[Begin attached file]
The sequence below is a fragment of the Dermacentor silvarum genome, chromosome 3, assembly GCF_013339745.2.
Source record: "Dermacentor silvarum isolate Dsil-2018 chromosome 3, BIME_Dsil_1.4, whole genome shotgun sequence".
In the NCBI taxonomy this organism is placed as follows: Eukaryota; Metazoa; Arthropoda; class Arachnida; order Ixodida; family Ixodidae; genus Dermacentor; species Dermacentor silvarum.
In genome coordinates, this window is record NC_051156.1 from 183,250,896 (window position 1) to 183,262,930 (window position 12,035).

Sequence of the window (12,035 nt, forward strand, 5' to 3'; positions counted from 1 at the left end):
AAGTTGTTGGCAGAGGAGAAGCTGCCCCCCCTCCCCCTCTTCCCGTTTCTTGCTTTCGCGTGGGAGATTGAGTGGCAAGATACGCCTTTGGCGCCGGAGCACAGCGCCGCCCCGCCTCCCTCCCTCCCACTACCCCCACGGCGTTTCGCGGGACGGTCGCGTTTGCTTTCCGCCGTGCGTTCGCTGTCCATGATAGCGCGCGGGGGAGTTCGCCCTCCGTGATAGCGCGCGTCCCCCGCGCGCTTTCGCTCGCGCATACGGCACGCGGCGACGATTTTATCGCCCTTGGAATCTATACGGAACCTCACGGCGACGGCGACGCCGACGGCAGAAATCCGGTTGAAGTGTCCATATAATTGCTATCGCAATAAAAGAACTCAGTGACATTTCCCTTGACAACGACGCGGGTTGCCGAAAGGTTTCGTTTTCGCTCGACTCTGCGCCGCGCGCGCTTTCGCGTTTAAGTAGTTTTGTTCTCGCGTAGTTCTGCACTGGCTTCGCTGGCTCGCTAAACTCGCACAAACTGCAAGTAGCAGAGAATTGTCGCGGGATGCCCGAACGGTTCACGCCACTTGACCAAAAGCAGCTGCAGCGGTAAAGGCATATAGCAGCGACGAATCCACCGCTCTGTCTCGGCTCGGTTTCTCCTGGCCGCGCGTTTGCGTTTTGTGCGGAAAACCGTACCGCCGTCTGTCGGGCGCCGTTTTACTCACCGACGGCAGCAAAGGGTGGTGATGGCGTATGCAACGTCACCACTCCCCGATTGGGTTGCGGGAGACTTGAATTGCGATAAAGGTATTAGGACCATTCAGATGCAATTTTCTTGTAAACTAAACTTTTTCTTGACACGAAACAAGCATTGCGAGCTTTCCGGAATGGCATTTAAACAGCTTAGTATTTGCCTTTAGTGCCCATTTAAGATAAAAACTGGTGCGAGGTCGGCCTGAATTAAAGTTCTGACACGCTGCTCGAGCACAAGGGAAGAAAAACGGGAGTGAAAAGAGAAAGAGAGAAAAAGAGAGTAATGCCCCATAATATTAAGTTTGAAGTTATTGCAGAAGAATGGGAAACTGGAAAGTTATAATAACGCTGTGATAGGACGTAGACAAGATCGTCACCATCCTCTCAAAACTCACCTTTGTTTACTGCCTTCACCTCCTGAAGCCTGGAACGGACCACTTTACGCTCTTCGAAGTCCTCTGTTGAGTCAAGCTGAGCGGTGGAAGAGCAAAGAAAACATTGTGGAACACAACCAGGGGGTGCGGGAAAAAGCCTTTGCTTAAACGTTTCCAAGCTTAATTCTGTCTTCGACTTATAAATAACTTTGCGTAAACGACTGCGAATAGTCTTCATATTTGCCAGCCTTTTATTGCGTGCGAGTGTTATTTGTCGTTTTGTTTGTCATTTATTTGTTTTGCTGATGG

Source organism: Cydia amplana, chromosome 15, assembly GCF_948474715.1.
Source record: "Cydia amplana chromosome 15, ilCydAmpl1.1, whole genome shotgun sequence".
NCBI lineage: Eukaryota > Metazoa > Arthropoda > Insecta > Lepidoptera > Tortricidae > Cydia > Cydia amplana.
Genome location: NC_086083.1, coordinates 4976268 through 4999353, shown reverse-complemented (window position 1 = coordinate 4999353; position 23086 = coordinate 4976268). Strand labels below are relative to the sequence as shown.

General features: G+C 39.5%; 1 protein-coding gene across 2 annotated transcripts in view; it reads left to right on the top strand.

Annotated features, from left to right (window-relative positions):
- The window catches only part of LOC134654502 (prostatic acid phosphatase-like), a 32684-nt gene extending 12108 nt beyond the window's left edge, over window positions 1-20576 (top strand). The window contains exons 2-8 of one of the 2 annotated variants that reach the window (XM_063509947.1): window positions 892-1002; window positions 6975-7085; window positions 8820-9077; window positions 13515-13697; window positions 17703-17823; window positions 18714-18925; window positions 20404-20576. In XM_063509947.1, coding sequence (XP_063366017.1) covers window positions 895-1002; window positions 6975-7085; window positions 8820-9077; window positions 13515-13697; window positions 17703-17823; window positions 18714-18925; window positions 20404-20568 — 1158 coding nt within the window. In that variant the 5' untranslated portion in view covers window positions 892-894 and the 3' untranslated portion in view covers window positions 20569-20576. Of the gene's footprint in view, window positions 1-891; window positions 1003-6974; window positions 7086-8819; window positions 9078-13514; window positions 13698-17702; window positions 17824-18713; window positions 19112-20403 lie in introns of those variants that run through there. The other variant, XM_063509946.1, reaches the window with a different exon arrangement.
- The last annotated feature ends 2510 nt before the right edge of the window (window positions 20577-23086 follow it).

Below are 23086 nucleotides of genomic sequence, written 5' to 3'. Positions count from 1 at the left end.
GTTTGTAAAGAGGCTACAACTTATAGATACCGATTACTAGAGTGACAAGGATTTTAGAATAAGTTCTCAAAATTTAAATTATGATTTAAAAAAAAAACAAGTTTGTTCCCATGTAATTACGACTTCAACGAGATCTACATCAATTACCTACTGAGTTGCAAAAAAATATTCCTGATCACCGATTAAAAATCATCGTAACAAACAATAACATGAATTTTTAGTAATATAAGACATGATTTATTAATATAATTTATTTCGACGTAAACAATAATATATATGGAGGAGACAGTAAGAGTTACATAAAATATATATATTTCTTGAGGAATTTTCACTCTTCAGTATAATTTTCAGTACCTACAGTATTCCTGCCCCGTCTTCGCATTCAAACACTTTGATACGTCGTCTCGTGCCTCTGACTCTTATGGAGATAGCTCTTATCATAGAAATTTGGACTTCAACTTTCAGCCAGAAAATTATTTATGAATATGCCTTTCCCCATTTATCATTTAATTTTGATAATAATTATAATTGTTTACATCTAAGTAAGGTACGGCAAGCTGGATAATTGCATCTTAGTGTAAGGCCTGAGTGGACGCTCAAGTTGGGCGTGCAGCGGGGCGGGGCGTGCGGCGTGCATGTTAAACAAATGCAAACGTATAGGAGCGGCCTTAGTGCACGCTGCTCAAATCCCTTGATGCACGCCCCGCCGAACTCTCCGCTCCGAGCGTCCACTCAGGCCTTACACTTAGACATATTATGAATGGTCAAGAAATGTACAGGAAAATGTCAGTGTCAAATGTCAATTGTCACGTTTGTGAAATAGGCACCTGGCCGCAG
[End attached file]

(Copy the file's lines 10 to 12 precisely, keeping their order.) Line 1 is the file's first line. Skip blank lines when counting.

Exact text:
Genome location: NC_086083.1, coordinates 4976268 through 4999353, shown reverse-complemented (window position 1 = coordinate 4999353; position 23086 = coordinate 4976268). Strand labels below are relative to the sequence as shown.

General features: G+C 39.5%; 1 protein-coding gene across 2 annotated transcripts in view; it reads left to right on the top strand.

Annotated features, from left to right (window-relative positions):